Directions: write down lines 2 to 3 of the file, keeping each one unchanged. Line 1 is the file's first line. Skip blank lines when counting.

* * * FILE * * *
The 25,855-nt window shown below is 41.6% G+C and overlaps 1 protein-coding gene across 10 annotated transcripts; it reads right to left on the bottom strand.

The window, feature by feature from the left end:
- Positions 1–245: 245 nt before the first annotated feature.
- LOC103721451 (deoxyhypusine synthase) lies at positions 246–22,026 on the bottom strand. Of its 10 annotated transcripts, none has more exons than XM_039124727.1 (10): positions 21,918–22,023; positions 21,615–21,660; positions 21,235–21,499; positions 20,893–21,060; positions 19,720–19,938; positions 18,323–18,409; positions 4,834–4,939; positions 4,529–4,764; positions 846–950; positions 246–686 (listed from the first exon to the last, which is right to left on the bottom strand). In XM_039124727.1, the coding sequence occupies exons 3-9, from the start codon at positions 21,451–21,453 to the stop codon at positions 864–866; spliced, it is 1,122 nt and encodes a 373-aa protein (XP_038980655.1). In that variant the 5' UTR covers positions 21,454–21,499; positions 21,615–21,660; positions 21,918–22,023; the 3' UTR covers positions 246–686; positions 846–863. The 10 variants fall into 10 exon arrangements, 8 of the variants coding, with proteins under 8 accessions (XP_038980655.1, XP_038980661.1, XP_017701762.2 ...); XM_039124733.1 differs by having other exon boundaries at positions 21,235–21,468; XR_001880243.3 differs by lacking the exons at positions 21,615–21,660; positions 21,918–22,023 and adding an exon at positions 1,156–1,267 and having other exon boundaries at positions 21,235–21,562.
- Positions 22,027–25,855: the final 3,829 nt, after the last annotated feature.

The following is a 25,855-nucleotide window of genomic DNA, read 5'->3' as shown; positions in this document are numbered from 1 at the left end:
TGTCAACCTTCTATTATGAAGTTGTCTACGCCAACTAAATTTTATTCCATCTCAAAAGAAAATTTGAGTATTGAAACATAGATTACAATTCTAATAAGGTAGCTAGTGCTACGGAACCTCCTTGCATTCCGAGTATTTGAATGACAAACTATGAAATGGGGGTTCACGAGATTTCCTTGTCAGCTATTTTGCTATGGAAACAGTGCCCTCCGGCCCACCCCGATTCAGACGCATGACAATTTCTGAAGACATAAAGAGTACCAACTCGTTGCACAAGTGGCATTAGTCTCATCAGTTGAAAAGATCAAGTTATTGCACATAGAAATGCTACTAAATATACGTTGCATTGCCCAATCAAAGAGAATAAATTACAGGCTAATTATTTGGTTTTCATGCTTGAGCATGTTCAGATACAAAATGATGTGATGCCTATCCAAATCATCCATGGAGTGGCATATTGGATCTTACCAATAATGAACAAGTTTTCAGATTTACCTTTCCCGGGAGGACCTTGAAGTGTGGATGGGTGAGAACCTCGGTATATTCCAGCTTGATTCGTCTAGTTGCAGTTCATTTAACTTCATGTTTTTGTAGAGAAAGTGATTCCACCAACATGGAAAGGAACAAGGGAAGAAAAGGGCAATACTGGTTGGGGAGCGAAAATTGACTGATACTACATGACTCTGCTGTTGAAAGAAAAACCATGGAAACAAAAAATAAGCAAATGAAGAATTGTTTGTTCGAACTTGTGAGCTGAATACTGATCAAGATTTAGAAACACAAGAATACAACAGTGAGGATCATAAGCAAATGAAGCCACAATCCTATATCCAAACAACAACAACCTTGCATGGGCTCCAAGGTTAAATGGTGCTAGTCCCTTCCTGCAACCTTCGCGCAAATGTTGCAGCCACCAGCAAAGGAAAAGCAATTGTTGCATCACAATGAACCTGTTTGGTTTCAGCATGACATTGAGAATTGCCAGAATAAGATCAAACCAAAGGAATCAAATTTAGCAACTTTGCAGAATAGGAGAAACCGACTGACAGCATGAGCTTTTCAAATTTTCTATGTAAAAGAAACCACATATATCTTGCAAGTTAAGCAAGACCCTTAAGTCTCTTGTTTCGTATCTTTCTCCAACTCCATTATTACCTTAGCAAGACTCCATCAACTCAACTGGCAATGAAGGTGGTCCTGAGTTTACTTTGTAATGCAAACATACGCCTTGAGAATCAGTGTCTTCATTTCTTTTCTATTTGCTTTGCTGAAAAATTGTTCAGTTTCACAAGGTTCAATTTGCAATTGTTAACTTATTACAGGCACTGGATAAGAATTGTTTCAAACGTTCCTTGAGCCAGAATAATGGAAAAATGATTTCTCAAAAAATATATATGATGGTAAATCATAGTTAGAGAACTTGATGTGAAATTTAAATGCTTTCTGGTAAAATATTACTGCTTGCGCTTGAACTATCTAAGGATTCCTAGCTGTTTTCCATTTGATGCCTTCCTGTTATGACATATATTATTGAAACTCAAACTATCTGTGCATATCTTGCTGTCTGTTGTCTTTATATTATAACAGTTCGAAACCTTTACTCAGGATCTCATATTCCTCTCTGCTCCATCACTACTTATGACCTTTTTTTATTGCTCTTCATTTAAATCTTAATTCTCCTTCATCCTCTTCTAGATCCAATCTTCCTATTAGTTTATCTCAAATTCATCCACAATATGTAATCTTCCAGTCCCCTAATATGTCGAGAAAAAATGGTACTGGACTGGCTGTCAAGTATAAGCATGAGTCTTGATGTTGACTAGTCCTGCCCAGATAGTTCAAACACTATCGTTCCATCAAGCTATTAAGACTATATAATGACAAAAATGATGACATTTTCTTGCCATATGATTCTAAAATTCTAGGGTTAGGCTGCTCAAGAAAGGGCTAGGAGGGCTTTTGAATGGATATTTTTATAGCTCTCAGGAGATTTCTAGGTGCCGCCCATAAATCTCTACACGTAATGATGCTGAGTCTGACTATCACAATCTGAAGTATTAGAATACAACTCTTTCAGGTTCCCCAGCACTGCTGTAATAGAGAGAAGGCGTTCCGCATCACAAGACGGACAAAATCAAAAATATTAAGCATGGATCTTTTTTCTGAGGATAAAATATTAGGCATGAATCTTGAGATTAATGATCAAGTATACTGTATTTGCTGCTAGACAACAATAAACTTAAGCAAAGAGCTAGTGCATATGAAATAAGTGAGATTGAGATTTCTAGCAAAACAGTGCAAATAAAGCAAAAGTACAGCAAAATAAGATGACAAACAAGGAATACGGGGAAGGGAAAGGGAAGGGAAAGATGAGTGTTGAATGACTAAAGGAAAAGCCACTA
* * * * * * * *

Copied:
The window, feature by feature from the left end:
- Positions 1–245: 245 nt before the first annotated feature.